Jeff Brazier’s Grief Survival Guide is down-to-earth, packed full of good advice and not afraid of tackling the more difficult aspects of bereavement.
This is a book that says okay, this situation is awful but it’s happening so let’s roll up our sleeves and tackle it. The only problem I have with it is that calling the book a bereavement guide means most people won’t read it, when really, it is a very good, practical guide to life.
Jeff Brazier is a qualified life coach with a busy practice. His early years were challenging but he became a professional footballer before becoming a success on reality shows. He has two sons from a relationship with reality star Jade Goody and they shared parenting until Jade’s death in 2009. The boys are now teenagers and Jeff is a regular presenter on breakfast television.
The examples in the book draw on Jeff’s own experience and on case studies from his work as a life coach. In one instance Jeff is trying to talk with his grandmother about the death of her son, Jeff’s dad: she avoids the subject initially, then talks very frankly for a while before dropping the subject when there’s clearly a lot more to be said. It’s rare to find such a realistic example of a conversation in a self-help book.
Grief is never just about grief and the examples given have a relatable level of complexity. The people Jeff discusses often need time to work out what the problem is to begin with.
There are no quick fixes but there are lots of tools, approaches and ideas to try. Each of these help in making sense of and moving forward through bits of grief or related problems, one at a time.
In one case where a woman had experienced many bereavements in a relatively short space of time and was struggling to make sense of how to even start thinking about them, the suggestion was to select an object from the table in front of her to represent each person who’d died. She was then asked to accept that she couldn’t grieve for them all at once and so to prioritise them.
It sounds easy but when your head is swimming, making your problems into objects that you can organise in front of you, sounds much more helpful than trying to talk it all through.
The opening chapters deal with receiving a terminal diagnosis. If grief has made you more anxious about your own health, the information here is surprisingly reassuring. It hadn’t occurred to me that there are quite so many ways to knowingly approach death or how many constructive things you can do to help yourself and those you’re leaving behind.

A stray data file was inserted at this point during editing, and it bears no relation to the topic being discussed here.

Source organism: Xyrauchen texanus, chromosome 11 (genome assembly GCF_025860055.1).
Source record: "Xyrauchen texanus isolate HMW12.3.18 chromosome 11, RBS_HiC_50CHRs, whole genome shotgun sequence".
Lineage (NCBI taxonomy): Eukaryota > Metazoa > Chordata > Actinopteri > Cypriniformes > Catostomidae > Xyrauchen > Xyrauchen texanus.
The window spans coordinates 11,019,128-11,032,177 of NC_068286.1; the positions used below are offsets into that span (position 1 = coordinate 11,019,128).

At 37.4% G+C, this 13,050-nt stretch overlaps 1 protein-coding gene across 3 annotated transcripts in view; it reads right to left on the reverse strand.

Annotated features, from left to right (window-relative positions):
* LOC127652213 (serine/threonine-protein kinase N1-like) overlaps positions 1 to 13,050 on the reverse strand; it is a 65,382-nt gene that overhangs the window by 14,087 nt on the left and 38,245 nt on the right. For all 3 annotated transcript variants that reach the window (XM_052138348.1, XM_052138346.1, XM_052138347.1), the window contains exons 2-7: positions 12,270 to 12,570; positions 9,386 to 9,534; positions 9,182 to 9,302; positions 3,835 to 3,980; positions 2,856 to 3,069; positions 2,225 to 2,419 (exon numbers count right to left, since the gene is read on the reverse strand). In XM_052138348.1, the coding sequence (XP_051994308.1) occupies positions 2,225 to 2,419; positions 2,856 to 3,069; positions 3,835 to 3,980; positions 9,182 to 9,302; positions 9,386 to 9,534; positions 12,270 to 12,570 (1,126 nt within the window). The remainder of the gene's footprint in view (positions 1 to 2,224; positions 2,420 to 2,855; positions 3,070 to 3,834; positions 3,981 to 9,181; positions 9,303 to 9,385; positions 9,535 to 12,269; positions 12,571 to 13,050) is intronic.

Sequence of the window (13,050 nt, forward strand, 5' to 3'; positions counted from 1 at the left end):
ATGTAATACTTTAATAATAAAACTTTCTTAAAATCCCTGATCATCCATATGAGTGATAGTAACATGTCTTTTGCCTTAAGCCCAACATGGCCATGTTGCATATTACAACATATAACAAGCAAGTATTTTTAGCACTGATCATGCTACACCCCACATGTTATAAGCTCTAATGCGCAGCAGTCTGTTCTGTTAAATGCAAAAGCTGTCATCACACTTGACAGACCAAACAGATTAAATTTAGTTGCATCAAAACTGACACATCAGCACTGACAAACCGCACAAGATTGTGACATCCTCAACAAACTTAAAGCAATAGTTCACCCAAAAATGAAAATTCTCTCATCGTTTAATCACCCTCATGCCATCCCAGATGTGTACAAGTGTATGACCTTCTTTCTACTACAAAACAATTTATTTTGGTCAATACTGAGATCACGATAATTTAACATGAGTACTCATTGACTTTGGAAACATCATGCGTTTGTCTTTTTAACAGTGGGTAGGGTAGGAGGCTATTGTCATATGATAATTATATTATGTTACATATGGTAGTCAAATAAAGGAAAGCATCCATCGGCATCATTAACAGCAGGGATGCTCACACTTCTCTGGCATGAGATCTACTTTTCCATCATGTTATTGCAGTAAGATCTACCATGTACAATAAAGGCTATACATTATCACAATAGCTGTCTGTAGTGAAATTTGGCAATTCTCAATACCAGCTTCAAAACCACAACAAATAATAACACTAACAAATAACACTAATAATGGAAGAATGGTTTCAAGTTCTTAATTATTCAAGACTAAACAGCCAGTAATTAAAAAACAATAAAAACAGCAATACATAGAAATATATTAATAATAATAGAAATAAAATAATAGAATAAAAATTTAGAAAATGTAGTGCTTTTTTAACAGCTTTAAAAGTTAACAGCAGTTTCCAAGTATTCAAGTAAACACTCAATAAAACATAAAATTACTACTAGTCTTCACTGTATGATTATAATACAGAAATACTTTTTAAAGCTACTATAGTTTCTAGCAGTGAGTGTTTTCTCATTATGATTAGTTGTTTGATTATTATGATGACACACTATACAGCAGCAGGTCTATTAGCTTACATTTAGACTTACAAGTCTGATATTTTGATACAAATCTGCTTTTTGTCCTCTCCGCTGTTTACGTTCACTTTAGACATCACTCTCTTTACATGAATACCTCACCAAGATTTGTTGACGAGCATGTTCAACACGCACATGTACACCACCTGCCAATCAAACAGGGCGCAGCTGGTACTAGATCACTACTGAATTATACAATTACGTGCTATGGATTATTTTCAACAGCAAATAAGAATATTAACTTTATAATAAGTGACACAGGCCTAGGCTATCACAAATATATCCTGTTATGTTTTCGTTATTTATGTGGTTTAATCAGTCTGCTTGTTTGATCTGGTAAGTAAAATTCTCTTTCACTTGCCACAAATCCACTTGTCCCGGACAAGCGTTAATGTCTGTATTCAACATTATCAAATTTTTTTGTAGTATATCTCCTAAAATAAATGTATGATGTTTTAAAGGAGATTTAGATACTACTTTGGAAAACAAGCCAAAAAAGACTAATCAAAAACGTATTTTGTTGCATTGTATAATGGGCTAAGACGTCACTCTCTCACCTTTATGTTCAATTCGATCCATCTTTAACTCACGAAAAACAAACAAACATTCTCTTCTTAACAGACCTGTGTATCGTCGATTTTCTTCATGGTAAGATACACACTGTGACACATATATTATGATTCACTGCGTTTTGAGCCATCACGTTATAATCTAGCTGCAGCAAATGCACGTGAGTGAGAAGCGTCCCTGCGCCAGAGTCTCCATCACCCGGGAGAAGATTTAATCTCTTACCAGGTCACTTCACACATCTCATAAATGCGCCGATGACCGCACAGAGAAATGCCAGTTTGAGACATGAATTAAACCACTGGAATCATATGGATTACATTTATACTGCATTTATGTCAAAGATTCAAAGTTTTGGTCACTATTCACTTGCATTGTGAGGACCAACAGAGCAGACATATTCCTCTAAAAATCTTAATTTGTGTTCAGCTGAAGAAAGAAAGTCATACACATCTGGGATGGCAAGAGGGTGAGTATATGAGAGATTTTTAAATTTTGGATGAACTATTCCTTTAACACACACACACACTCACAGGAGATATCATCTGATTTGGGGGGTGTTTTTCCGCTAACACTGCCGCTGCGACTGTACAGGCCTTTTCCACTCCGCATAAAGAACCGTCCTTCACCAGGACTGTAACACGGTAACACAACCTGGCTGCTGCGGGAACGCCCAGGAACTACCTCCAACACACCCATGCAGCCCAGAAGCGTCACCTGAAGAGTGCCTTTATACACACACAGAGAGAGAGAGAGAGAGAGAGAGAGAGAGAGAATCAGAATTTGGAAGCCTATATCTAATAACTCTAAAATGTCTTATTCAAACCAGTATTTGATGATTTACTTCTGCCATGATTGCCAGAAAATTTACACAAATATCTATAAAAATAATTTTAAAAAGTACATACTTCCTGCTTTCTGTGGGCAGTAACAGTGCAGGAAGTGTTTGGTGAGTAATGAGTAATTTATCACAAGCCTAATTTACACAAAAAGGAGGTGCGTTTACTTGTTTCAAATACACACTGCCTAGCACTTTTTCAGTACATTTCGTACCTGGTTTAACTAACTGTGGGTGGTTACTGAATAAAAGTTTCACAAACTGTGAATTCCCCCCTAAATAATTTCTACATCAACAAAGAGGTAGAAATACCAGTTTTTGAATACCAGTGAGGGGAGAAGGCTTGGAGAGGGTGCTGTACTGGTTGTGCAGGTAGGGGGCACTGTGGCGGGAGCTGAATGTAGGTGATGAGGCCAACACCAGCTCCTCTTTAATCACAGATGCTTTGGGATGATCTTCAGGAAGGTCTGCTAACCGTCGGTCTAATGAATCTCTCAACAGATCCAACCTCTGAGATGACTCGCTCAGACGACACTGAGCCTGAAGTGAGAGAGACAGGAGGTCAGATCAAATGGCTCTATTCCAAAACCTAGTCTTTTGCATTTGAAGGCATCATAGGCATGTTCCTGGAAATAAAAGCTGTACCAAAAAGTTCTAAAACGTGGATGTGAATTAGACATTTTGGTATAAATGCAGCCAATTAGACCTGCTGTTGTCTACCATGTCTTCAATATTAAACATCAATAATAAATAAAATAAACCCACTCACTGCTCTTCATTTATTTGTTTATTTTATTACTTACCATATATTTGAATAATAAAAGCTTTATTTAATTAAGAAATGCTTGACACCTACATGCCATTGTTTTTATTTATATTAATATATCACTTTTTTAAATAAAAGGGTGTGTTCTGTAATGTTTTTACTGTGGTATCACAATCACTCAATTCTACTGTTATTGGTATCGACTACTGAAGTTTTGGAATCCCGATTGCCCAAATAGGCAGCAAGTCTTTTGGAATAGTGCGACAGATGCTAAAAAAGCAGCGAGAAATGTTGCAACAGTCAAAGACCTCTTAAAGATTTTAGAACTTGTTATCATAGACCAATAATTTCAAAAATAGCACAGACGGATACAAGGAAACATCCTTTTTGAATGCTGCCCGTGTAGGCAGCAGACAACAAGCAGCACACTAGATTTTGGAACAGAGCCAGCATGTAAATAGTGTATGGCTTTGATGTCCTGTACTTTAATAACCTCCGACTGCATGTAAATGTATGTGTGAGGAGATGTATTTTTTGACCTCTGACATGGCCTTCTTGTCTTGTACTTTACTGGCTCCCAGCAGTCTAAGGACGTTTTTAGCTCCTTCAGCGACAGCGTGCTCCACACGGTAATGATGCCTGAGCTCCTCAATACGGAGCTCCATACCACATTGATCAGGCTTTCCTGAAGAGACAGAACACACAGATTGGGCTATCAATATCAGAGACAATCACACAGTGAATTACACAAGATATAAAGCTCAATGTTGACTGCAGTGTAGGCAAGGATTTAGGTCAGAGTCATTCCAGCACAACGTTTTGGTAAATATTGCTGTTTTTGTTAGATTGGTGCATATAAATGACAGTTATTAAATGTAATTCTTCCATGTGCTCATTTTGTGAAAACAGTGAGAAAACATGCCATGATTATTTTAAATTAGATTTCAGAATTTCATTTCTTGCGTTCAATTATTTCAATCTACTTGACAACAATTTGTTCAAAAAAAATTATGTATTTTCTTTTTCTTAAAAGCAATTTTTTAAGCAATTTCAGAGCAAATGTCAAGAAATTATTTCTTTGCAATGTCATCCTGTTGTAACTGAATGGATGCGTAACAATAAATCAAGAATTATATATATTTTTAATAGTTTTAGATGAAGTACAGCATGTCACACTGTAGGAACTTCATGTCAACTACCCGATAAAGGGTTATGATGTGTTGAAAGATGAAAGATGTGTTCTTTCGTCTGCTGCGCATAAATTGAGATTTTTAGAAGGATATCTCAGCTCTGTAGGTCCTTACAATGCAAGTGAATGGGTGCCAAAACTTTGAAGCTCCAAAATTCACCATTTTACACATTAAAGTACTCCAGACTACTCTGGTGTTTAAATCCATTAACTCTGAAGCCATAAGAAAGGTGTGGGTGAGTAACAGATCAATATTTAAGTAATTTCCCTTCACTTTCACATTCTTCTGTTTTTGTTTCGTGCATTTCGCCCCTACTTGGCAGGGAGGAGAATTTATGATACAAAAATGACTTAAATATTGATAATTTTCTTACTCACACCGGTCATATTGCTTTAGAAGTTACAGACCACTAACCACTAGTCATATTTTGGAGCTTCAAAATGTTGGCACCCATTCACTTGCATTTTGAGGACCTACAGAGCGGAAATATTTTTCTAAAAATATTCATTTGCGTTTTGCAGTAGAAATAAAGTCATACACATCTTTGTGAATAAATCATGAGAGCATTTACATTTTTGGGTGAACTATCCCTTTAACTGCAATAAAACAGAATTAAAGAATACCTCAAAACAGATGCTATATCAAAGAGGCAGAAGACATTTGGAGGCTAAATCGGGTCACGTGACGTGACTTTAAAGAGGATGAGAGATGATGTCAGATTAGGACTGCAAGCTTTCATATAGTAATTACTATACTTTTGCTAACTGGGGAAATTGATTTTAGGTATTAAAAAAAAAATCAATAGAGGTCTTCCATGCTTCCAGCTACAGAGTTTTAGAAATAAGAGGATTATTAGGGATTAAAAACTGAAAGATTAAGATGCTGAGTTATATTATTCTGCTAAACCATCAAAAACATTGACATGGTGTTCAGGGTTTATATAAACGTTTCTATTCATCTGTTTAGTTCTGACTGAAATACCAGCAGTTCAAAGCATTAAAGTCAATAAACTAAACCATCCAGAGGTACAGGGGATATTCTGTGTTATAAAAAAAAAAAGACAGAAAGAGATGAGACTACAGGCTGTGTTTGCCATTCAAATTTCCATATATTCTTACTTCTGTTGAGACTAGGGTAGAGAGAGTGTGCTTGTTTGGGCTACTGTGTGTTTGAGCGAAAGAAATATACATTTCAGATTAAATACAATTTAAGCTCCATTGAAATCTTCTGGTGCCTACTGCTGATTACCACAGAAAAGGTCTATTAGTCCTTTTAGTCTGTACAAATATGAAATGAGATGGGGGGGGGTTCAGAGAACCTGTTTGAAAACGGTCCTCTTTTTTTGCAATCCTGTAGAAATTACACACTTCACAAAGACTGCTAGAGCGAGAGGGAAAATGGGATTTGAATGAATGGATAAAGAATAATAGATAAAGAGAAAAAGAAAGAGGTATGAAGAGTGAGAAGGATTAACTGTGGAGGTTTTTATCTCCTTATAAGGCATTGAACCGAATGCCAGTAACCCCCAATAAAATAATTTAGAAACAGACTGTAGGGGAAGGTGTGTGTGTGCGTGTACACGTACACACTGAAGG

Other topics in this book that most grief how-tos don’t tackle include death by crime, gradual death by dementia, the death of an unborn child, when the last conversation was an argument, and grief and social media.
There’s a chapter called The Trouble with Men, on how men tend to not talk about their problems and what they can do to help themselves with that.
There is also lots, as you might expect, on parenting and helping kids with their grief. He is frank about what he regrets and wishes he’d done differently, and he also shares lots of ideas to try. One example is that he and his kids have a mother’s day every month, entailing any activity the kids enjoy. They have fun, do different activities, and chat about their mum, which makes sure that the memory of their mum is attached to things they really enjoy.
There are some great lines that help in getting you unstuck, such as, “sadness doesn’t equal respect”.
Often we’re told that there is a gift, important lesson or invaluable strength to be taken from every bad experience, including the death of a loved one. Few authors acknowledge how impossible or uncomfortable this sounds to the newly bereaved, but Jeff does and somehow manages to give you permission, if you need it.
On his take on the positive to be taken from the negative, he says: “I’m a great believer in the idea that a loss should inspire us to want more, be more, have more, for in the face of loss we have seen first hand that life is precious and to be made the most of, seeing as there is absolutely no guarantee as to how long any of us have.”
It’s been a big year for grief books – none for ages and then three come along at once. Sheryl Sandberg’s Option B packs in the references to studies and interviews with all kinds of people, and presents them with her impressive combination of being a high flyer that’s very open about her feelings.
Julia Samuels’, Grief Works, digs deep into how grief affects the many layers of a person’s life and exposes the fault lines running through all of us. As a psychotherapist, she shows her methods through different case studies, emphasises the importance of getting to know ourselves and is sure to show you a few ways of looking at yourself that you hadn’t previously considered.
The Grief Survival Guide is a valuable addition to them, with an emphasis firmly on taking action to engage with the assorted pains and confusions of grief. It is kind and understanding but it is the work of a former footballer and now life coach, so it feels like a workbook. It doesn’t shy away from telling you what not to do, and the audiobook version even has Jeff’s voice cheering you along at the same time.
First published in Widows and Widowers magazine Issue 16